If there's one thing I've noticed about Becasse is that they never skimp on dessert. The twice baked quince souffle is a sunbaked dome that looks more like a puffy baked Taiwanese bread. Its texture is anything but, the golden hued dessert offering little resistance to our eagerly clutched forks.

The souffle tastes of comforting custard yet is superbly light and airy, as though a bread-and-butter-pudding has been injected with helium. Soft-baked quince, candied citrus and fresh mint leaves add sparks of colour and flavour. A scoop of vanilla ice cream is seductively smooth.

Becasse petit four
Petit fours: Pear jube; vanilla bean and chocolate ganache macaron; carrot cake

Petit fours accompany our tea and coffee. Little morsels of carrot cake are topped with cream cheese icing, macarons are sweet and delicate, although perhaps a little too generous with chocolate ganache.

Pear jubes are the surprising highlight, soft-set jellies that are fruity and a little tart, our teeth crunching against the granulated sugar coating.

It's surprising how a small plate of petit fours can bring forth such a wide smile. But the whipped butter? He brings an even bigger grin.

Becasse kitchen

The next Bécasse cellar night will be held on Tuesday 3 August 2010 and costs $150 per person (includes first bottle corkage per person).

Menu
- Canapé
- Bécasse Artisan Bread
- Amuse bouche of citrus marinated bonito salad of braised octopus
- Bone marrow custard, smoked eel and prosciutto
- Fresh black truffle risotto, Jerusalem artichoke and mushroom
- Braised ballottine of organic wagyu beef shin with smashed carrots and Swede
- Truffle brie and candied quince
- Chocolate, chestnut and vanilla mont blanc, caramel and date purée, coconut ice cream

Grab Your Fork dined as a guest of Bécasse


View Larger Map
Becasse on Urbanspoon

Bécasse
204 Clarence Street, Sydney
(between Market and Druitt)
Tel: +61 (02) 9283 3440

Lunch: Monday to Friday lunch 12.00pm – 2.30pm
Dinner: Monday to Saturday 6.00pm – 10.30pm

Becasse has moved to Level 5, Westfield Sydney


Related Grab Your Fork posts:
Becassé, Sydney - Vin de Champagne Awards (Sep10)

26 comments - Add some comment love

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posted by Helen (Grab Your Fork) on 7/14/2010 01:35:00 am


26 Comments:

  • At 7/14/2010 4:27 am, Blogger Gourmet Chick said…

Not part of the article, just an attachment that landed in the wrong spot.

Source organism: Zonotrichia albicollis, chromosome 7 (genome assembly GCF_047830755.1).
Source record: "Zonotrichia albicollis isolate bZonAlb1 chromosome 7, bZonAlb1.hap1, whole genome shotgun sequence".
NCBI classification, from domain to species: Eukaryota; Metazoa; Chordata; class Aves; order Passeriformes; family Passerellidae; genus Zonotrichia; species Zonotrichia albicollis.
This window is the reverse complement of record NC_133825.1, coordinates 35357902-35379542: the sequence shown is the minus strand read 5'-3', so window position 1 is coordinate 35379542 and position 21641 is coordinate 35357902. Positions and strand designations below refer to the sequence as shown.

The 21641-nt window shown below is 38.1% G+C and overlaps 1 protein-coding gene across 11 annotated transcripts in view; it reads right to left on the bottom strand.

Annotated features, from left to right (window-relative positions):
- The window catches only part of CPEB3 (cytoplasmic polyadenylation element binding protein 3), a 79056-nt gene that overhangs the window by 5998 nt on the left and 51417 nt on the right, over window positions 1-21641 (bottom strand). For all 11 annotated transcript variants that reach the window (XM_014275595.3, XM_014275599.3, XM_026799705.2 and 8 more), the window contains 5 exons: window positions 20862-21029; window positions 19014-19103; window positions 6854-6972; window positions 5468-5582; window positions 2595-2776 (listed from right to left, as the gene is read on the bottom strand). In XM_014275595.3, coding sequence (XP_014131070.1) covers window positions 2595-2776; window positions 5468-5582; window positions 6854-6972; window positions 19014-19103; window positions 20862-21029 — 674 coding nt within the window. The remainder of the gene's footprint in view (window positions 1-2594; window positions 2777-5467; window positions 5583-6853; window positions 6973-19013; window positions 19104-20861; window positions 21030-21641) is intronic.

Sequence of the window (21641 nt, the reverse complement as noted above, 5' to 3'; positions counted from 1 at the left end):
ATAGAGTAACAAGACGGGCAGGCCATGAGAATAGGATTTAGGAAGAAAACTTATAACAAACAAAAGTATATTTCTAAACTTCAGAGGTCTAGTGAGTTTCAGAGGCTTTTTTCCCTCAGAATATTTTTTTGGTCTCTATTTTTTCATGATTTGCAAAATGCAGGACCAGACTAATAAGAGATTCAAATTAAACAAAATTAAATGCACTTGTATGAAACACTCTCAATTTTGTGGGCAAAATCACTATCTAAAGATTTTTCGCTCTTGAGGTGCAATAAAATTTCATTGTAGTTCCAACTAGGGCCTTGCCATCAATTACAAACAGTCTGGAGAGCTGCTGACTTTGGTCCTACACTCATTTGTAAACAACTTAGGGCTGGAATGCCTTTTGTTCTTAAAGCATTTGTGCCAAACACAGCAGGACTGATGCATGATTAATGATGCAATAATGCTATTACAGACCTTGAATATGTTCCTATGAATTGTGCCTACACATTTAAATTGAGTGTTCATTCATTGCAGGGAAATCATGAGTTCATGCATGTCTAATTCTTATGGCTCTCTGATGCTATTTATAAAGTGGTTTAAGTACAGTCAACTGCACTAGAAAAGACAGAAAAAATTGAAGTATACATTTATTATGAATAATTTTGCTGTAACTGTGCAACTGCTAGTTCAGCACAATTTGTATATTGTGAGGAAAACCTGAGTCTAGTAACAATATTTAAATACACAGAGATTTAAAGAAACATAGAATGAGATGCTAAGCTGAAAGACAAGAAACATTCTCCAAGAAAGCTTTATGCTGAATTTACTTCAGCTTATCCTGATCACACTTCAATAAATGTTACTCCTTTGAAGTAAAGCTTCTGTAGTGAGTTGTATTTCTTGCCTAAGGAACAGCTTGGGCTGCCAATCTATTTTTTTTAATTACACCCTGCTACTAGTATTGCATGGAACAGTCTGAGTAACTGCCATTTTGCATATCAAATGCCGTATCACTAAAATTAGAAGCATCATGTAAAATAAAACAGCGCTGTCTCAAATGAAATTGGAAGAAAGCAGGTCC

Good to see top restaurants like Becasse having a cellar night - I really miss the Australian BYO culture

     
  • At 7/14/2010 5:59 am, Anonymous chocolatesuze said…

    i want some of this magical butter!

     
  • At 7/14/2010 9:19 am, Blogger Lex said…

    Delicious! I love Becasse! Looks impressive as always.

    I have food envy, I want to be you Helen!! Guest of Becasse!! Jealous!!

     
  • At 7/14/2010 9:37 am, Blogger joey@FoodiePop said…

    It's funny, because I don't find Becasse all that exciting, and prefer Etch instead. Great photos!

     
  • At 7/14/2010 11:33 am, Blogger Margaret Tran said…

    I adore your photos - and butter makes the world a happier place, yes it does =)

    Becasse looks beautiful. YAY for being a guest!!

     
  • At 7/14/2010 11:38 am, Anonymous Howard said…

    Nice, this concept of BYO is cool, especially at restaurants of this calibre. Btw loving the larger photos!

     
  • At 7/14/2010 12:11 pm, Blogger Hannah said…

    Best. Opening. Line. Ever.

    I might try to steal him from you, though. I go weak at the knees for smoky flavours, too.

    Gah! Cedar-smoked potatoes!

    Double gah! Mont blanc?! That's my favourite dessert in the world. DAMN YOU CANBERRA AND YOUR BEING-MY-HOME-NESS!!

     
  • At 7/14/2010 1:43 pm, Anonymous Mrs Pigflyin said…

    I love cellar nights! Most of us don't have the skills to cook something nice enough to go with "that" special bottle, the worst part is someone will need to do the dishes afterward and all the goodness from the great wine would be undone :P

     
  • At 7/14/2010 3:30 pm, Anonymous Forager @ The Gourmet Forager said…

    Helen! We've never heard this provocative side of you! But I totally understand what you mean about good butter. Great photos too - showcases the food so beautifully!

     
  • At 7/14/2010 7:48 pm, Blogger Laura said…

    i want to be you. i love your photographs!

     
  • At 7/14/2010 9:29 pm, Anonymous Amy @ cookbookmaniac said…

    I've yet to dine at Becasse. Let alone any two-three hatted restaurant. It is however first on my list for the boy to take me to for our 10year anniversary. hopefully he'll be paying *wink* Everything looks so amazing!

     
  • At 7/14/2010 10:39 pm, Anonymous thang @ noodlies.com said…

    Wow everything looks so delicate and delicious, Helen!

     
  • At 7/14/2010 11:13 pm, Blogger mademoiselle délicieuse said…

    You unabashed butter hussy, you! Hehe =p